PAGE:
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The Sympathoadrenal Progenitor of the Neural Crest: Basic Biology and Therapeutic Potential

Anderson, D. J. (1992) The Sympathoadrenal Progenitor of the Neural Crest: Basic Biology and Therapeutic Potential. In: Gene transfer and therapy in the nervous system. Springer-Verlag , Berlin, pp. 40-58. ISBN 9783540558897.

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The development of successful cell-replacement therapies in the nervous system would be enhanced by an understanding of the basic biology of embryonic neural progenitor cells. The sympathoadrenal (SA) progenitor of the peripheral nervous system is among the best-characterized of such progenitors, in vertebrates. This cell, which derives from the neural crest, has a restricted developmental program that allows it to develop into a chromaffin cell or a sympathetic neuron, depending upon the environment to which it migrates. The extracellular signals that control the fate of SA progenitors have been identified, using both primary cultures of cells isolated from fetal rat adrenal glands and immortalized cell lines (MAH cells) derived from these primary progenitors. These studies have suggested that glucocorticoid hormones secreted by the adrenal cortex promote the development of SA progenitors into chromaffin cells, whereas fibroblast growth factor (FGF) and nerve growth factor (NGF) promote their development into sympathetic neurons. FGF and NGF appear to act sequentially; the former factor promotes neurite outgrowth and proliferation while the latter factor supports the survival of post-mitotic neurons. In addition to choosing between neuronal and endocrine fates, SA progenitors must also express an appropriate neurotransmitter phenotype. Although ordinarily noradrenergic, sympathetic neurons are able to convert to a cholinergic phenotype in response to specific inducing factors. This cholinergic potential is already present in uncommitted SA progenitors, as evidenced by their ability to synthesize acetylcholine. Recent studies suggest that these cells may have additional developmental capacities besides the chromaffin, noradrenergic and cholinergic sympathetic phenotypes, including the ability to generate serotonergic enteric neurons. The SA progenitor may therefore be a “master” neuroendocrine progenitor for the peripheral nervous system. Because it is multipotential, this progenitor (or immortalized lines derived from it) may be useful in heterologous cell transplantation therapies for a variety of neurodegenerative diseases.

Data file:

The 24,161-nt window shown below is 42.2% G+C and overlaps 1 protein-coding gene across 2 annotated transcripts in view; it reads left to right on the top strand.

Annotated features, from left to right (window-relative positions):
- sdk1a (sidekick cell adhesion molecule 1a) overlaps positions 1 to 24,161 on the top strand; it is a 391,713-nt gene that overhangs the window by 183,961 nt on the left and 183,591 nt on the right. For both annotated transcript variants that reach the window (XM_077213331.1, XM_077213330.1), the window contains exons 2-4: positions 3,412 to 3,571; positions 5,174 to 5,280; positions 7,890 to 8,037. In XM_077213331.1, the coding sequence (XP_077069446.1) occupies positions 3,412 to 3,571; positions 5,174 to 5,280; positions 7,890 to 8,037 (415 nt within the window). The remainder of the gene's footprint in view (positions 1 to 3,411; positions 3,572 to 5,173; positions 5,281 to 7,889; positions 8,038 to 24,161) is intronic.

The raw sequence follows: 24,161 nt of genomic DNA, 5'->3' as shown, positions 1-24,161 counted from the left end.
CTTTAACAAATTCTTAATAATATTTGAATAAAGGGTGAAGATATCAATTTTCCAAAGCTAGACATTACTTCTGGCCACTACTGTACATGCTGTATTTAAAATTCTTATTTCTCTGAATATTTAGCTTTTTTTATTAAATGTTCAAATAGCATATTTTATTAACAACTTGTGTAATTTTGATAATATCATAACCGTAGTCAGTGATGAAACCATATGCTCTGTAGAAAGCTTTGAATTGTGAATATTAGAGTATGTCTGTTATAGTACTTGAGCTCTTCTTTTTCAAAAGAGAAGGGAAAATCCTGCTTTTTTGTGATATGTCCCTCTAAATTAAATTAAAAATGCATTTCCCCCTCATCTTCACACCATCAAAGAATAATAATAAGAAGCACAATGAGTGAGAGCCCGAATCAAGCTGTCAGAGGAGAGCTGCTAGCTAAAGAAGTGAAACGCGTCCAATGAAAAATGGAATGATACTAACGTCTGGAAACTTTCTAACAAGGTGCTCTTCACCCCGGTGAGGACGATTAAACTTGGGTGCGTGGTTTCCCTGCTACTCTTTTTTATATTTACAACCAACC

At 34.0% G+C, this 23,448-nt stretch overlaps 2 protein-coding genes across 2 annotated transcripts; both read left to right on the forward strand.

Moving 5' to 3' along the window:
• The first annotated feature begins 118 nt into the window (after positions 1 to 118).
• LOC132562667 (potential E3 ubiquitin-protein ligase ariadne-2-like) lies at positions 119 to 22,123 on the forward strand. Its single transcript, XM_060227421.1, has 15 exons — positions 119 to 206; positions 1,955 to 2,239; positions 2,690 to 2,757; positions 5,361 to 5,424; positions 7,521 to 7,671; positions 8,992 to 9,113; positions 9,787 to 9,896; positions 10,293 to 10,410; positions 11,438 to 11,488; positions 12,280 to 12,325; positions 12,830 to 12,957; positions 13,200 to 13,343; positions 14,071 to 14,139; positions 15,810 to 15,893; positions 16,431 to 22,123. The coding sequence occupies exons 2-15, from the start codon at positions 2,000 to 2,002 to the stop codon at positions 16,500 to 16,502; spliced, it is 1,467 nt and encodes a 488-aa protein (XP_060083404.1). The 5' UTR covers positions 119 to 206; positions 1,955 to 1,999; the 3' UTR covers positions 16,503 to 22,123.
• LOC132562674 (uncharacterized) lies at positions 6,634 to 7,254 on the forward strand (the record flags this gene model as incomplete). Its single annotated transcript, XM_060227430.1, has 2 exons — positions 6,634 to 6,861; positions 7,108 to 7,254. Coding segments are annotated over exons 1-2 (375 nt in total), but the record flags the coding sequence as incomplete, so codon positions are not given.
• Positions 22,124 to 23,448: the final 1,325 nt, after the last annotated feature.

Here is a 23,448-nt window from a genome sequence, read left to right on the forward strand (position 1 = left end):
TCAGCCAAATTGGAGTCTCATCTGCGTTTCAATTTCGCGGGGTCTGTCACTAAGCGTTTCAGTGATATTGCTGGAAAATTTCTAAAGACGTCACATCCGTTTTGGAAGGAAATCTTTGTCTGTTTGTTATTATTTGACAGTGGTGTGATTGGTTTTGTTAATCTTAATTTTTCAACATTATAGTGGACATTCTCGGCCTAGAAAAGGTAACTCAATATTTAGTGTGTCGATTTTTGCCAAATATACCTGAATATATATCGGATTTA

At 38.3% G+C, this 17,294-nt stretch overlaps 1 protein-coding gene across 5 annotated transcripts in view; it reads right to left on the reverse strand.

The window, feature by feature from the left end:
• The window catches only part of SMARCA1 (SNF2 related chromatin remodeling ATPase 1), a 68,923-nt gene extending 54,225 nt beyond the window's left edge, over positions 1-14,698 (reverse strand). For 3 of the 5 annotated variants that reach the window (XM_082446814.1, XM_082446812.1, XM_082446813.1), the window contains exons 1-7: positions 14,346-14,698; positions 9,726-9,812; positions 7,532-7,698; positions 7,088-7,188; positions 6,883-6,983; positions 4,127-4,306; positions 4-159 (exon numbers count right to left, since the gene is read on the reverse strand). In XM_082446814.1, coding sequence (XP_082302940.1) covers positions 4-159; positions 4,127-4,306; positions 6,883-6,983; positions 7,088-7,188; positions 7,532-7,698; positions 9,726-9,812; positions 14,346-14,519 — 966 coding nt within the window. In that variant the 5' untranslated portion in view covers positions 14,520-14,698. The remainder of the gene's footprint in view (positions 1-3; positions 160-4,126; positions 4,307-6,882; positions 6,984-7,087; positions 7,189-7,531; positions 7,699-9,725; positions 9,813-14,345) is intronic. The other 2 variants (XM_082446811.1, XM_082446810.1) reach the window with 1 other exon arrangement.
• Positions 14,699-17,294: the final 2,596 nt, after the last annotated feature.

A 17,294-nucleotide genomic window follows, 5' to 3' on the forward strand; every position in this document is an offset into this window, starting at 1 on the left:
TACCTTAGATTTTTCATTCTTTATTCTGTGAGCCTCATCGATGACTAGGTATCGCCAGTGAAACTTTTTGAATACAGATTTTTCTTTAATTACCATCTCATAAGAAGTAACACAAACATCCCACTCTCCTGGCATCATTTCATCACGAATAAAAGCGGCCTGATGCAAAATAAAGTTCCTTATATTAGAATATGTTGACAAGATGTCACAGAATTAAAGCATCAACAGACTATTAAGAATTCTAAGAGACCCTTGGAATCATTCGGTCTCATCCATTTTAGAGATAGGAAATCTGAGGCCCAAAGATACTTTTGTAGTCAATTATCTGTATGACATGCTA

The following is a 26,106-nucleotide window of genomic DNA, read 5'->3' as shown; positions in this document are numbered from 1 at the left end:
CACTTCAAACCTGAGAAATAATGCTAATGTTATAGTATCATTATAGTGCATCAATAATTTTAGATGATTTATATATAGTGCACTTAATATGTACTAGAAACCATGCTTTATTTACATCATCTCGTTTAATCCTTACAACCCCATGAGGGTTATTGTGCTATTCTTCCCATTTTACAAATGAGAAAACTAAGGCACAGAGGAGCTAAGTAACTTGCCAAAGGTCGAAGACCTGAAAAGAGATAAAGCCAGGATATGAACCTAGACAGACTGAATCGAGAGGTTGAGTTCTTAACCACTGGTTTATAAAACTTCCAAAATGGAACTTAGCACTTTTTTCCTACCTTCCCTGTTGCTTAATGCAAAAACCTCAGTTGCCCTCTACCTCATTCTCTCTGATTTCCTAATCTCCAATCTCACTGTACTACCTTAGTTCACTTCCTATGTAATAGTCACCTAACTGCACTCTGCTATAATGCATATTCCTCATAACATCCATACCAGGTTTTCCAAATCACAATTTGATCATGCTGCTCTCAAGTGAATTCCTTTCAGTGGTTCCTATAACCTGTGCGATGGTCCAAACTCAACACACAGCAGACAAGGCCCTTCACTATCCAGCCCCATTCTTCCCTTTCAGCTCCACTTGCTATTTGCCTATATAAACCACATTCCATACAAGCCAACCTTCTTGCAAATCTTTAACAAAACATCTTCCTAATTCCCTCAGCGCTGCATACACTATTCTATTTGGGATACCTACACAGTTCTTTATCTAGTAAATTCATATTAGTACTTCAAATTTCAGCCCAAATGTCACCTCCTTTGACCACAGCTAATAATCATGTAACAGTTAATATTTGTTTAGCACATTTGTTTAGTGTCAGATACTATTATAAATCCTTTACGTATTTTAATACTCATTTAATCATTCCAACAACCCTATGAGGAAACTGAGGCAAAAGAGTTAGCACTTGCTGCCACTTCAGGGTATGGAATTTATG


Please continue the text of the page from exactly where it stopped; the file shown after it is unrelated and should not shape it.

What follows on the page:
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Anderson, D. J.0000-0001-6175-3872
Additional Information:© 1992 Springer-Verlag Berlin Heidelberg. The author would like to acknowledge the contributions of the individuals whose work is mentioned in this article, including S. J. Birren, D. L. Stemple, J. E. Johnson, L.-C. Lo, A. Michelsohn, D. J. Vandenbergh, A. S. Augsburger, N. K. Mahanthappa, J. F. Carnahan, and P. H. Patterson. In addition, he would like to thank Paul Patterson for many suggestions and intellectual contributions to the ideas dicussed in this review. This work was supported by a Sloan Foundation Faculty Fellowship in Neurosciences, the PEW Foundation and the NIH.
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Alfred P. Sloan FoundationUNSPECIFIED
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Usage Policy:No commercial reproduction, distribution, display or performance rights in this work are provided.
ID Code:56733
Deposited By: Tony Diaz
Deposited On:17 Apr 2015 03:07
Last Modified:10 Nov 2021 21:03

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